Above is the Cleveland, Columbus and Cincinnati Railroad (C.C.&C.R.R.) funeral train locomotive in Cleveland with dignitaries and soldiers posing next to it. Lincoln's portrait is attached to the front of the engine. This was the engine that brought the funeral train into Columbus on Saturday morning having left Cleveland on Friday night at 10:30 p.m.
Lincoln's Funeral Train of 9 cars pulled by the locomotive The Nashville left Cleveland at 10:30 p.m. for it's overnight trip to Columbus. All along the way, at every depot large bonfires were lit to light the way. Thousands gathered in the torrential rains that fell all through the night, to catch sight of the passing funeral train. In the car called "America" all the way to the back was the black draped coffin of Lincoln. In the front of the same car was the smaller casket of Lincoln's son Willie who died in 1862.
At 6:32 a.m. the funeral train passed through Lewis Center, then, just as the train was rolling through Worthington at 6:56 a.m., the rains began to let up and by 7:30 a.m. as the train pulled into Union Station, the gloomy overcast skies began to break. The military escort had already assembled and been waiting patiently since 6:00 a.m. to take the coffin to the Statehouse.
That morning in the Saturday edition of The Daily Ohio State Journal an itinerary was published so that mourners would know where Lincoln's casket would be at what time. Residents were also asked to appropriately decorate their homes along the parade route.
Lincoln's Funeral Train Car at Union Station on April 29, 1865. This photograph was taken after Lincoln's body had been taken to the Ohio Statehouse, but there are still guards on duty because the body of Lincoln's son, Willie who had died several years before, was still on board. There also had been much looting of the White house in Washington DC after the train had left Washington DC for Lincoln's final trip back to Springfield, Illinois. You'll also note in this photograph at the bottom, that the ditch along the track is filled with water from the heavy rain storms that fell during the night. The sun came out just before Lincoln's body arrived at the Statehouse.
Long before the funeral train arrived at Union Station on the north side of the city, the order of the funeral procession had been determined. A special hearse had been constructed and by today's standards. The black broadcloth draped hearse was big: 17 feet long, 8-1/2 feet wide and more than 17 feet tall (today's semi trucks are less than 14' tall). The entire structure resembled a Chinese pagoda. Around the cornice of the canopy were 36 silver stars.
Once the train arrived at Union Station the casket was transfer by the 29 man military escort of veterans to a hearse pulled by 6 white horses, with black blankets across their back and black feathered plumes attached to their head. Besides the military escort, the hearse was also followed by the Mayors of both Columbus and Cincinnati as well as City Council members of both cities. Twenty-two honorary pall bearers including many of Columbus' prominent citizens ( Robert Neil, Fernando Kelton, Lincoln Goodale, and D. W. Deshler). Today, Kelton House is a museum of the Victorian era, and one of the artifacts on display is a lithograph of the funeral procession, along with the actual armband that Fernando wore performing his duties as a pall bearer.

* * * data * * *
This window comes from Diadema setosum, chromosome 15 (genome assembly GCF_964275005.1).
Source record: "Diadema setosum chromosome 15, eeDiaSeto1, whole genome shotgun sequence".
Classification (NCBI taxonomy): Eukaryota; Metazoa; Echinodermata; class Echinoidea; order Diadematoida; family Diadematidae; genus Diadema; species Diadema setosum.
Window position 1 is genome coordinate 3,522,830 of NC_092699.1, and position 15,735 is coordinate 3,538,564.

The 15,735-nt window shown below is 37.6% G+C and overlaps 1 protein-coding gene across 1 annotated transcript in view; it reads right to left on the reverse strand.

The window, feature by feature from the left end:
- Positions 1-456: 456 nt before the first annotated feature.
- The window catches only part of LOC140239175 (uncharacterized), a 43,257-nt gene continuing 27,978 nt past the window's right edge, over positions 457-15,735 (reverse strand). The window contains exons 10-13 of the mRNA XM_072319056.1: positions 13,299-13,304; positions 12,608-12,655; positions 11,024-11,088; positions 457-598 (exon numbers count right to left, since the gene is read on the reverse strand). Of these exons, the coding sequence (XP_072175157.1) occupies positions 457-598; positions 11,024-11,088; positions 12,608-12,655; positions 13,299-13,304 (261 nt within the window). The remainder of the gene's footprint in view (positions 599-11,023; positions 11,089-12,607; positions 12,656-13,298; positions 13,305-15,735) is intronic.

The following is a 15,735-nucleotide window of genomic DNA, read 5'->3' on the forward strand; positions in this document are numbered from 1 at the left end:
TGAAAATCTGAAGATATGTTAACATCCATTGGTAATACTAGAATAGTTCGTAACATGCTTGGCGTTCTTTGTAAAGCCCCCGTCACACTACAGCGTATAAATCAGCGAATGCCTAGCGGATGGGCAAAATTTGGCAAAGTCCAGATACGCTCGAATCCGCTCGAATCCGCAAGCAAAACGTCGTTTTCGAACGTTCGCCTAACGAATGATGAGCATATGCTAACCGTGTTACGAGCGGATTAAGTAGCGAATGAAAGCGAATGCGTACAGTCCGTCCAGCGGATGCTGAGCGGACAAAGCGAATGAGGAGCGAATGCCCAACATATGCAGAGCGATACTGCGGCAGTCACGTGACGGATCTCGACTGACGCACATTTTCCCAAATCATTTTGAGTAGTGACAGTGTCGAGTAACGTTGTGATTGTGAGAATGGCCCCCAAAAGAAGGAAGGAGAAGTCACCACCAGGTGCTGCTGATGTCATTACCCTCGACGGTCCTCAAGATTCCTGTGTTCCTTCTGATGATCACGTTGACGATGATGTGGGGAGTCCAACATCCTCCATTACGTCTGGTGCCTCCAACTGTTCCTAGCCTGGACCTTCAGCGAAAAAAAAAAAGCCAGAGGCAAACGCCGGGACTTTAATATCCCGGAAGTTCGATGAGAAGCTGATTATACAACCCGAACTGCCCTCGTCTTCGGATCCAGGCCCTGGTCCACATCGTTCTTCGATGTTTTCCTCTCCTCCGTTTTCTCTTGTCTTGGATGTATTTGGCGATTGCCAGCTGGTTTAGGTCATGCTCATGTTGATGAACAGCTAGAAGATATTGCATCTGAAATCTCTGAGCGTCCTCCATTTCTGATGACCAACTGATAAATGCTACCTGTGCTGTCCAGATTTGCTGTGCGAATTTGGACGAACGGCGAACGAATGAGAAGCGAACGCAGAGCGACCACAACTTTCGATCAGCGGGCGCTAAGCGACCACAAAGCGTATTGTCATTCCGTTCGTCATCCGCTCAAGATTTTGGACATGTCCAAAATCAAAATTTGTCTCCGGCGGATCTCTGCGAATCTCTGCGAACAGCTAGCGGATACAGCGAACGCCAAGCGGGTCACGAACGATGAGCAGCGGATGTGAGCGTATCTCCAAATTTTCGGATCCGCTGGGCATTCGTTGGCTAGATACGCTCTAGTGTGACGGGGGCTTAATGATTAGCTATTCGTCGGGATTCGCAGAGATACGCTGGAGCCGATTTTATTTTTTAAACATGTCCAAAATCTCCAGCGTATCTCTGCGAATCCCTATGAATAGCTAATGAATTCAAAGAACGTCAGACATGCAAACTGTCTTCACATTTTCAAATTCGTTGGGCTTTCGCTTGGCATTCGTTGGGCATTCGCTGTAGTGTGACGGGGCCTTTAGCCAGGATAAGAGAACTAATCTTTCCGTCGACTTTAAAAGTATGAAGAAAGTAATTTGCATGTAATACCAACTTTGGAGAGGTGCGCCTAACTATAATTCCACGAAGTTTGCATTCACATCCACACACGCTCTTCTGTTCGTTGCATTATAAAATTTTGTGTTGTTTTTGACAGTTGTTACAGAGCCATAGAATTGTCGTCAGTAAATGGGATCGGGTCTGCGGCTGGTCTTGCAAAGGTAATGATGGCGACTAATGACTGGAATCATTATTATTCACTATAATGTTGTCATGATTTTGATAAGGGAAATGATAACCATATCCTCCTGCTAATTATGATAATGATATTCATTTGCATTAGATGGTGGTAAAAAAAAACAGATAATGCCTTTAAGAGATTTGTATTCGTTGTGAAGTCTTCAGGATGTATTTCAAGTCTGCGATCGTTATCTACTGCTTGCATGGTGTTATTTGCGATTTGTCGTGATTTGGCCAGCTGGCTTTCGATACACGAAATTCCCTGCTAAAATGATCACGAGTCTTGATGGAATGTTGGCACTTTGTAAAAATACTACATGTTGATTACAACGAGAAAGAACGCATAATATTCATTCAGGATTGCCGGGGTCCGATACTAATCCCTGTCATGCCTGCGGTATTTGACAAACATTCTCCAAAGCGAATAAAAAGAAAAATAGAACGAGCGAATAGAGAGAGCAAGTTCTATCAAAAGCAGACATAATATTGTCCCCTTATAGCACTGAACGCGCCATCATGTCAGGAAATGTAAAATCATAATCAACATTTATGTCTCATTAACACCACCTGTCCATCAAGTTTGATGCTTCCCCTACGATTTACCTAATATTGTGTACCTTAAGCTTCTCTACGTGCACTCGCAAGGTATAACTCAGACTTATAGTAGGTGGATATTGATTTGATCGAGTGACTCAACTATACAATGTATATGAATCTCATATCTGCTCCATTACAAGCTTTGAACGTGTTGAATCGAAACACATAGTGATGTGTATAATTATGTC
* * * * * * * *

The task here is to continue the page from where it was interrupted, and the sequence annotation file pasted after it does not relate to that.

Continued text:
Lincoln funeral procession heading east on Broad Street. This view is looking south, with High Street shown on the right side and is filled with people. Also on the right, the large 6 story building with the massive American flag flying at half-mast is the 2nd Neil House. Today, that is the location of the Huntington Building.
The entourage travelled south on High Street to Broad, went east on Broad and then turned south on 4th Street. It then traversed through several downtown neighborhood streets until coming back on Town Street to High Street. From there it would go north to the west entrance of the Capitol Building.
All along the way 1000s of mourners lined the streets with the houses and businesses draped in black. Some youths with plenty of stamina, kept pace along side the hearse during the entire route.
At the West Gate of the Statehouse (today, this is where the McKinley Monument stands) an arch was built over the large gate posts. At the center of the arch were the words: "Ohio Mourns". The Statehouse columns were wrapped in in black cloth to create spirals. Above the columns on the cornice a sign hung with a quote from Lincoln's last inaugural address:
"With malice to none. With charity for all."
Each of the Statehouse windows were heavily draped in black. Directly above the west door was placed the inscription
"God Moves in a Mysterious Way."
Photograph shows people waiting in line on the grounds of the Ohio Statehouse to pay their respects to President Abraham Lincoln, April 29, 1865. Lincoln’s body began the trip from Washington D. C. back to his hometown of Springfield, Illinois on April 21, 1865. The funeral train generally followed the route that Lincoln took when he traveled to Washington as President elect in 1861. On Saturday, April 29, 1865 the train arrived in Columbus at 7:30 A.M. Lincoln’s casket was taken to the Ohio Statehouse where he laid in state in the Rotunda. The Statehouse was draped in black crepe for the occasion. Thousands of visitors came throughout the day to honor the fallen President. This view is looking to the northeast on High Street.